139453The other book I am currently reading is Modiphius’ Mutant: Year Zero. The recently released game has been out in Sweden for about 30 years, and is the game that eventually developed into the more well-known Mutant Chronicles. I’ve got the PDF version – courtesy of Chris Birch – and I have leafed through it during the weekend.

The 269-paged PDF looks awesome and the content doesn’t disappoint either. In Mutant you play – as the name implies – mutants in a post-apocalyptic world. Character creation is quick and easy, but allows for pretty varied characters. The player characters’ home is the Ark, which may be an airplane wreck, an old bunker, a walled town, or something similar. It’s a point of light in the wastelands and also a hook for most adventures. What sets apart Mutant from most similar games is that the players can initiate projects to develop their Ark and improve living conditions for their friends and families. But all projects may have consequences which may spell further trouble for the Ark.

Exploration is also a huge part of the game. The characters have to explore “The Zone” in order to find resources, or deal with threats. In a way Mutant can be played a bit like a classic hexcrawl (even though its maps are using squares). Even though I haven’t read the rules completely, I already see a huge potential in Mutant. From what I’ve seen GMs can easily run campaigns with only minor to no prep. Players can decide how their Ark evolves and set their own goals.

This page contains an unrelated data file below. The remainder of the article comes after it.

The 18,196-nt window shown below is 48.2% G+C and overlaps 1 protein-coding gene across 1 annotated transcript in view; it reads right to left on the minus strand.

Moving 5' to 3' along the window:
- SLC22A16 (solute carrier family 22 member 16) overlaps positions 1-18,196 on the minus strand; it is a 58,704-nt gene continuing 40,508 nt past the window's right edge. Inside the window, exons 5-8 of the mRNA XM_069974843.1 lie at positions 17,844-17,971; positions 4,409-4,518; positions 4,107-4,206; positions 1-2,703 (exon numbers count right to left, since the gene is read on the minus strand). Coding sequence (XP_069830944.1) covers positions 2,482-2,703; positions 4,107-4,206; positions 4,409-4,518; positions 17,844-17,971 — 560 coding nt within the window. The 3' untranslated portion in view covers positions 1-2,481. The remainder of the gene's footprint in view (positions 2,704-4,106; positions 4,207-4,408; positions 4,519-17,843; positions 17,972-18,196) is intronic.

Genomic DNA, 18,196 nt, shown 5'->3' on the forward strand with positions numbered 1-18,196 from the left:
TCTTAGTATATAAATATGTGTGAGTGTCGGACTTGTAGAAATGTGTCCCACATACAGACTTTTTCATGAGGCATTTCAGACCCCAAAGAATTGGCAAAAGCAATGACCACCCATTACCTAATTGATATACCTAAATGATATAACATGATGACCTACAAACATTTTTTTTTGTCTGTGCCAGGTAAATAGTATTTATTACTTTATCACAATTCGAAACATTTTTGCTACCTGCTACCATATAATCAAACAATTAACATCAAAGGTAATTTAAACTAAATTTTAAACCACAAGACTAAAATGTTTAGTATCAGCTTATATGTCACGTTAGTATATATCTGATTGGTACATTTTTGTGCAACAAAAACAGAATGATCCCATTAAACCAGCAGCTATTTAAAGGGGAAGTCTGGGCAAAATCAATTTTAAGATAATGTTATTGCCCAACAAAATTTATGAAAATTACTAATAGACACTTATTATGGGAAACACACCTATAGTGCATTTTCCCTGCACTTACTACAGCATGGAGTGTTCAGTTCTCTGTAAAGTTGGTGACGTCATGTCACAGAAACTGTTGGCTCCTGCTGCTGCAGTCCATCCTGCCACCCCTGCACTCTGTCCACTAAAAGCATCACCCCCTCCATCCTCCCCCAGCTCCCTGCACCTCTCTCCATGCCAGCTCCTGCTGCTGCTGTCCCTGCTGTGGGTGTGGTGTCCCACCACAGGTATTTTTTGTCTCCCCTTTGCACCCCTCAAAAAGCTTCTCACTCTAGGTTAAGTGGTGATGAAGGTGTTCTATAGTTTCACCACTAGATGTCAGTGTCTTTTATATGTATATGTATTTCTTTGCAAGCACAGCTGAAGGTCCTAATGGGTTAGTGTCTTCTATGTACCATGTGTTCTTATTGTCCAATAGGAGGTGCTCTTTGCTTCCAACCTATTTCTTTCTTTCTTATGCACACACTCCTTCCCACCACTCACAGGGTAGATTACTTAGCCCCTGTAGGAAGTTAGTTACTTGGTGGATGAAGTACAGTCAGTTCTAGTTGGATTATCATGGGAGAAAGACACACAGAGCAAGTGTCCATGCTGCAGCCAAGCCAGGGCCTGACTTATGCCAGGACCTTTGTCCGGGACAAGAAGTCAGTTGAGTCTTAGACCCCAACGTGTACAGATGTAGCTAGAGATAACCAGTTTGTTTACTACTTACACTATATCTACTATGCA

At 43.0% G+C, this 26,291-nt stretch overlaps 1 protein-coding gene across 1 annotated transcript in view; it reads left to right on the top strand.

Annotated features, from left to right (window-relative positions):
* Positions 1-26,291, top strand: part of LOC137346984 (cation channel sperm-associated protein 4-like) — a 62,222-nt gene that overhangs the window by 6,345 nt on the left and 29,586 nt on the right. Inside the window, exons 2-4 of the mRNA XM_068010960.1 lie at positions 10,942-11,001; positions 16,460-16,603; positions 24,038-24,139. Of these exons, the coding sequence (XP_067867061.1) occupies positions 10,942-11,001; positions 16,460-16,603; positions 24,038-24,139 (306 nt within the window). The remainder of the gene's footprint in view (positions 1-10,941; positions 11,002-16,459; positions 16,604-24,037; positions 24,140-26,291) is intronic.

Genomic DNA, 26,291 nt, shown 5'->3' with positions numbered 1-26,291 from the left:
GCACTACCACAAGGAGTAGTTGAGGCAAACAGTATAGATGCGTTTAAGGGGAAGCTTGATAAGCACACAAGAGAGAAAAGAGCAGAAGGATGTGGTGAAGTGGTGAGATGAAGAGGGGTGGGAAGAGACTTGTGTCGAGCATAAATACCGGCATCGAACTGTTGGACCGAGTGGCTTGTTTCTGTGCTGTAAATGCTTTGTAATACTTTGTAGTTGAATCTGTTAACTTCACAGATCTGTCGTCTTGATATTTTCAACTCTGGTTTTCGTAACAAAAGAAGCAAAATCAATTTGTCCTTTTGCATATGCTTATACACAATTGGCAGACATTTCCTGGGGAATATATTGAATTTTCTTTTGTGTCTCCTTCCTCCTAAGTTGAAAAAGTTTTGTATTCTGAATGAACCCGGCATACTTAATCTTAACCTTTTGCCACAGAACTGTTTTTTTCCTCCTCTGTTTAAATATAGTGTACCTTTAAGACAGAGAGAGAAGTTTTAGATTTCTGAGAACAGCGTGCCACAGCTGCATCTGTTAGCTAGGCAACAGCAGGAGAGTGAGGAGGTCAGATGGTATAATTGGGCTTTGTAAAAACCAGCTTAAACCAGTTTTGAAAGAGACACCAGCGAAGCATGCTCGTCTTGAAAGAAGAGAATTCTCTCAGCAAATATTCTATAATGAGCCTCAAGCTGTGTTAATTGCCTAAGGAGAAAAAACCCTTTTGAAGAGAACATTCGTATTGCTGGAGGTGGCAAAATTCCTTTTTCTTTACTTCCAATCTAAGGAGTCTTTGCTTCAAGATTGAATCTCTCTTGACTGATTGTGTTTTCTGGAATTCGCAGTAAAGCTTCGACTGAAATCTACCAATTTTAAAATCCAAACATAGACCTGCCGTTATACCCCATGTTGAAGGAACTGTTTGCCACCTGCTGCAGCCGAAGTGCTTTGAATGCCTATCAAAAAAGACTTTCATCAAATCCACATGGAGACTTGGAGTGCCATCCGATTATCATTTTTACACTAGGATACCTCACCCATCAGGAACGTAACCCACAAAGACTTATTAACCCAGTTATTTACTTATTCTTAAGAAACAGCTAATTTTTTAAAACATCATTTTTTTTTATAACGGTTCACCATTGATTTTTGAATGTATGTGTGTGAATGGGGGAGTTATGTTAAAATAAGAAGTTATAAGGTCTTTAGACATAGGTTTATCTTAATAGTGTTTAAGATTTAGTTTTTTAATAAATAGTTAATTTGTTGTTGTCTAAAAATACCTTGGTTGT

I’ll write an extensive review of Mutant: Year Zero as soon as I have read it thoroughly. Stay tuned!

Proto-Traveller

On the Citizens of the Imperium forums I stumbled upon a thread about a very cool idea how to run Traveller. It’s called Proto-Traveller and refers to a campaign mostly based on the material released in the original Traveller rulebook and just a few supplements.

The OTU is huge, pretty complex, and somewhat overwhelming – especially for new players. So why not reduce it to the basics? In a Proto-Traveller campaign there are no capital starships, the various star empires (including the Imperium) are much smaller, the focus is on frontier opportunities. There are even Proto-Traveller concepts which are even more minimalistic. Some people just use stuff from the core rulebook which means there’s only the Regina subsector.

I was never someone who follows rules – especially in RPGs – that slavishly. So if I ever run a Proto-Traveller campaign I doubt I’ll follow what was written in the abovementioned thread to the letter. I would probably use Mongoose Traveller instead of Classic Traveller anyway. But the idea of a smaller Traveller universe with only small spaceships and small pocket empires is extremely tempting. Using this premise you can probably get people to play Traveller much easier than to scare them away with endless amounts of lore.

What do you think? Would you play in a Proto-Traveller-ish campaign, or do you prefer to go all out? Please share your thoughts below.